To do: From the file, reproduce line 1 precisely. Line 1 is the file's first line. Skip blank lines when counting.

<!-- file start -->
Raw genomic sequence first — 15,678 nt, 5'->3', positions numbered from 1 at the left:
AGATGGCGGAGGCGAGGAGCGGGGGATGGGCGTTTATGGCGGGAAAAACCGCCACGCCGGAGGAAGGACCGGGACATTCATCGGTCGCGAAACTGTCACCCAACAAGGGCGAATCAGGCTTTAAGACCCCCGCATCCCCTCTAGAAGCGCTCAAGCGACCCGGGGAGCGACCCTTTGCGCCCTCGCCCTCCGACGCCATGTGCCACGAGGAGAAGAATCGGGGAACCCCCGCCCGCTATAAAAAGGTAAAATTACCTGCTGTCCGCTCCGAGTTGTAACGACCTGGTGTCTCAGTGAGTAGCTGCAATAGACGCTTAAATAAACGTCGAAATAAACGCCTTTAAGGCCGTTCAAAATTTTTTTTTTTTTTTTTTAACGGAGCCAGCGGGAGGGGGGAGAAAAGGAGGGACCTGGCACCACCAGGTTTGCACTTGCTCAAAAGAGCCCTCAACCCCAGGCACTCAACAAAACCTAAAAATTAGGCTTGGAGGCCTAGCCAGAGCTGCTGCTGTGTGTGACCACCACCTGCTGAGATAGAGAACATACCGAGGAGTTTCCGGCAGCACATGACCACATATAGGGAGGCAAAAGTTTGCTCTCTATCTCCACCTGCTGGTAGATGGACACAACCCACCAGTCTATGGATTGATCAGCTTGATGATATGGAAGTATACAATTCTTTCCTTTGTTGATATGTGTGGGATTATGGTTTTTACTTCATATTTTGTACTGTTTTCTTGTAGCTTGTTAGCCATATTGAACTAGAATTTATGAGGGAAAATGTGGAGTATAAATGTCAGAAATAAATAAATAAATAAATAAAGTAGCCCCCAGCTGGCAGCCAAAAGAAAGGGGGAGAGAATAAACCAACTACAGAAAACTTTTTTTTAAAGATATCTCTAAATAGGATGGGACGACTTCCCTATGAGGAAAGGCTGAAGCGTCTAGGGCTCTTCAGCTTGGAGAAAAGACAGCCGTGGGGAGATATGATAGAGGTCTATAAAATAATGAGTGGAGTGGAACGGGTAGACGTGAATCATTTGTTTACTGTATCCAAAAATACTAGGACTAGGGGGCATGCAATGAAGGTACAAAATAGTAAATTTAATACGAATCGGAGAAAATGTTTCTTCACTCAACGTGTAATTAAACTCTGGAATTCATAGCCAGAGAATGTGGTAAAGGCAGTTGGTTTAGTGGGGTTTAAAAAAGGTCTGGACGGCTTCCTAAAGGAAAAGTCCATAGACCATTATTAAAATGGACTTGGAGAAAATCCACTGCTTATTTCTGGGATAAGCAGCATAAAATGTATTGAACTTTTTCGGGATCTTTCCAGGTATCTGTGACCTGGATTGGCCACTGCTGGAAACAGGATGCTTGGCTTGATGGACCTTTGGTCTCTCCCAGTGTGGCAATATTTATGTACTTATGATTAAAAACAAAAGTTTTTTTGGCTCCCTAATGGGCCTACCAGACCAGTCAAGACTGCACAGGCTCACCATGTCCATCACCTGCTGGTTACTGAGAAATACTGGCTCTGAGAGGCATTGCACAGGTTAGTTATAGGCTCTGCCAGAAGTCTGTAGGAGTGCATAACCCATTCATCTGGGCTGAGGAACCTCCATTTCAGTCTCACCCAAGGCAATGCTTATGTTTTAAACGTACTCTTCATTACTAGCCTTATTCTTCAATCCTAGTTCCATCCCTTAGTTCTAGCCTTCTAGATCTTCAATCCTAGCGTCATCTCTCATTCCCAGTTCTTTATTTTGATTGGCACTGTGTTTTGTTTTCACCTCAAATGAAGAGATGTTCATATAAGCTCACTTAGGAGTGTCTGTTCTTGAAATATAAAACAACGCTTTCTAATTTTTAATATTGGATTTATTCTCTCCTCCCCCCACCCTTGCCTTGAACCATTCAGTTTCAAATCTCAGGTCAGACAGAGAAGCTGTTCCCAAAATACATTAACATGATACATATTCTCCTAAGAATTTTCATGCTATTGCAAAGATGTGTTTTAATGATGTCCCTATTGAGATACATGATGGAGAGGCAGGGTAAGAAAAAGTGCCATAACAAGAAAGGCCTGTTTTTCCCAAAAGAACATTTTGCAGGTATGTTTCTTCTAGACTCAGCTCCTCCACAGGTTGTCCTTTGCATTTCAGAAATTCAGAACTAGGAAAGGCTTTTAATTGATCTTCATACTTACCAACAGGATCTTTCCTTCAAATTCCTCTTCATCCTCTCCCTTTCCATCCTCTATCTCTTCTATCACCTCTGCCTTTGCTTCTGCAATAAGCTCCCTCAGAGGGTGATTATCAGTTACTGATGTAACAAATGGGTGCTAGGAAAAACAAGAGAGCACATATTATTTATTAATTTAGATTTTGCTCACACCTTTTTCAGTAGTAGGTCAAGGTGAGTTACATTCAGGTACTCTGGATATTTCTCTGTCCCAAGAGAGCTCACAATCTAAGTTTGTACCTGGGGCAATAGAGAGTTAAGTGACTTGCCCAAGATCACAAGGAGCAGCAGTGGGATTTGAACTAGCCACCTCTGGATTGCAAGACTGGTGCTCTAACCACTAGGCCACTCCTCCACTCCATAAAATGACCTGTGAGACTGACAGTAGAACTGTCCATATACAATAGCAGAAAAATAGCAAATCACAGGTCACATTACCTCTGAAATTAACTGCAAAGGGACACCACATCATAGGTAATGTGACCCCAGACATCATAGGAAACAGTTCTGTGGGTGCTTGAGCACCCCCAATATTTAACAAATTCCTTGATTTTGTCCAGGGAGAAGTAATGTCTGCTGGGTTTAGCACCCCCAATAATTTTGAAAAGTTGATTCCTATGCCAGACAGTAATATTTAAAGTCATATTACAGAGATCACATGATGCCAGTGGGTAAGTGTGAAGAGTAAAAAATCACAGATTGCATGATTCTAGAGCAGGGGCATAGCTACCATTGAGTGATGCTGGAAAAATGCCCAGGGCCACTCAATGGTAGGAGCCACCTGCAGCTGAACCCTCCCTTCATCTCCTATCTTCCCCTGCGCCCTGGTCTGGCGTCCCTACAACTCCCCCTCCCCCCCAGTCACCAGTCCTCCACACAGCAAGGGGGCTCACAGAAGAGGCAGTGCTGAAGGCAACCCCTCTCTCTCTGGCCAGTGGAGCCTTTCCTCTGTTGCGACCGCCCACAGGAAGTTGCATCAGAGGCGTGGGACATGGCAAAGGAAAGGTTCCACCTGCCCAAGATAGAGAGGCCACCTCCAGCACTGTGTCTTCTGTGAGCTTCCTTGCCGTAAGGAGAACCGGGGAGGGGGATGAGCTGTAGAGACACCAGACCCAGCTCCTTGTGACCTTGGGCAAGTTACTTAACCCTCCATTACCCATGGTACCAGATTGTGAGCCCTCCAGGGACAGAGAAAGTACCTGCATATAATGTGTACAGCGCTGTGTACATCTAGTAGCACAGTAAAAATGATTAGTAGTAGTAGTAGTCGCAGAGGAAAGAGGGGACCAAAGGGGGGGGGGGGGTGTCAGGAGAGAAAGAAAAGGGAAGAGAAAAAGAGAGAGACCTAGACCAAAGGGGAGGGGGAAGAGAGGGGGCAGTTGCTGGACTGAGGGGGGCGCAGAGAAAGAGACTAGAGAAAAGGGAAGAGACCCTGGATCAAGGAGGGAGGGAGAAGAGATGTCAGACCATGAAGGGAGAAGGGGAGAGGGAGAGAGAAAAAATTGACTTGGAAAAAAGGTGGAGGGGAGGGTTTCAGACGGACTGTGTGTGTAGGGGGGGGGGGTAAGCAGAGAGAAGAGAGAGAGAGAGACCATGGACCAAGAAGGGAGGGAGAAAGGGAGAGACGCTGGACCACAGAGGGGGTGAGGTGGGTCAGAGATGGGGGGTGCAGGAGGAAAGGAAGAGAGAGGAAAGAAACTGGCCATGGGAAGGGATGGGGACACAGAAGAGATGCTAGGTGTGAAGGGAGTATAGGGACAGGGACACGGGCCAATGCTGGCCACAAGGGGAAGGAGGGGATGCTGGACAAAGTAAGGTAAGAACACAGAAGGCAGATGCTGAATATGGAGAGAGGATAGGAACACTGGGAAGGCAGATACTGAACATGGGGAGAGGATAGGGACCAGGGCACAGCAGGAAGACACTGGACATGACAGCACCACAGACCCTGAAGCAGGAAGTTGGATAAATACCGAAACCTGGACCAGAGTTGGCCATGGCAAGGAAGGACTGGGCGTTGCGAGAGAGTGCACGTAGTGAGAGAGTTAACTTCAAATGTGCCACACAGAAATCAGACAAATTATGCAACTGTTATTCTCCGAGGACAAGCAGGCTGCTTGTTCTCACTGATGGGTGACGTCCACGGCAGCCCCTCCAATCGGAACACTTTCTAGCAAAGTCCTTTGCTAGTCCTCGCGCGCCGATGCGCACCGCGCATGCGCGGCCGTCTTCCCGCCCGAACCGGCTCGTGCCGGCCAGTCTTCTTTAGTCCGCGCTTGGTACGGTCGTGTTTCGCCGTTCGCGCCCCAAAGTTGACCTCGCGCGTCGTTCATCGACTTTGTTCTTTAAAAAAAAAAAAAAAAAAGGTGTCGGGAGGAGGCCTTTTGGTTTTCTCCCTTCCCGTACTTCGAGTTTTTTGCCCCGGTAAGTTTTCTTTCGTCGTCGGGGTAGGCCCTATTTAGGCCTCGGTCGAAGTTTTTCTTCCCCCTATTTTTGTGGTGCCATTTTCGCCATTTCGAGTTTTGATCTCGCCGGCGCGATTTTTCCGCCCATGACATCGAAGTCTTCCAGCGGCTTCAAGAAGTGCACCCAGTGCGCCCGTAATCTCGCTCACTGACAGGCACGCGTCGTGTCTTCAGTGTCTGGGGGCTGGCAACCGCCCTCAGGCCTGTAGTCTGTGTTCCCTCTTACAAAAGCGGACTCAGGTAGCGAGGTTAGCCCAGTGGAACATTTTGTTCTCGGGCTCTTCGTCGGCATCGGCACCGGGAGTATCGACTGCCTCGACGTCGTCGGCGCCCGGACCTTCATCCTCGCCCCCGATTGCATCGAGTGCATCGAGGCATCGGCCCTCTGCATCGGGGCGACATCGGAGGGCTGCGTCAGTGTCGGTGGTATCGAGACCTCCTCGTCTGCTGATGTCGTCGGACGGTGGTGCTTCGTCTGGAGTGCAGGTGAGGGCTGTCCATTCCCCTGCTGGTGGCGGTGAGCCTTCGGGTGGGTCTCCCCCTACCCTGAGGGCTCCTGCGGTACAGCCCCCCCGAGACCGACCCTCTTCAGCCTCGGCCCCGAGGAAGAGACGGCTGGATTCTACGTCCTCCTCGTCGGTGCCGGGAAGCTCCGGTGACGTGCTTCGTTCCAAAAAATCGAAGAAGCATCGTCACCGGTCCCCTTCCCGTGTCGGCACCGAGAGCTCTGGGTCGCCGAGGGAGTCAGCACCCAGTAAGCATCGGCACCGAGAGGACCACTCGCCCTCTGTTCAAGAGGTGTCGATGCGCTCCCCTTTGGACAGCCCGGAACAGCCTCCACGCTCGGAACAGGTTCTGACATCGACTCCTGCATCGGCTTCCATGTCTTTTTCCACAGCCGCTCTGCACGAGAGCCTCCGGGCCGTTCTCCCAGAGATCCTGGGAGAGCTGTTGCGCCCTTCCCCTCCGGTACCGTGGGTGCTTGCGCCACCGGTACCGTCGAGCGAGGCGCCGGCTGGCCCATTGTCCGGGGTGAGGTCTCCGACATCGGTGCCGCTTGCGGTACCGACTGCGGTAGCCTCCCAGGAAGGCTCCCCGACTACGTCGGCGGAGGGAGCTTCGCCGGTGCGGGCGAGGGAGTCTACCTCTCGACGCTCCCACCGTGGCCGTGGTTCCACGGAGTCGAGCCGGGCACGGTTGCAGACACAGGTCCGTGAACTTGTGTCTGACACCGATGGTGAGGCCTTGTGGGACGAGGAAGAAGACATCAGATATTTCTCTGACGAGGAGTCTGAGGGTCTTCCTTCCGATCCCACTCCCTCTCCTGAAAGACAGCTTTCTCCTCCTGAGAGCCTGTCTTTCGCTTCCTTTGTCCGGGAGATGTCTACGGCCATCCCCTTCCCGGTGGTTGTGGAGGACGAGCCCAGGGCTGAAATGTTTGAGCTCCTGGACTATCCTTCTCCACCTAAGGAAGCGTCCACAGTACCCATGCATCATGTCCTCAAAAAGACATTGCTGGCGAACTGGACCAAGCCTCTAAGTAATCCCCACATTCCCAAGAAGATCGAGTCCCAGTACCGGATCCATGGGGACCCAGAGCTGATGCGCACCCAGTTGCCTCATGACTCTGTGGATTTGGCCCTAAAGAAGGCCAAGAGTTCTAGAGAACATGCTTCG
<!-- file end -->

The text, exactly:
Raw genomic sequence first — 15,678 nt, 5'->3', positions numbered from 1 at the left: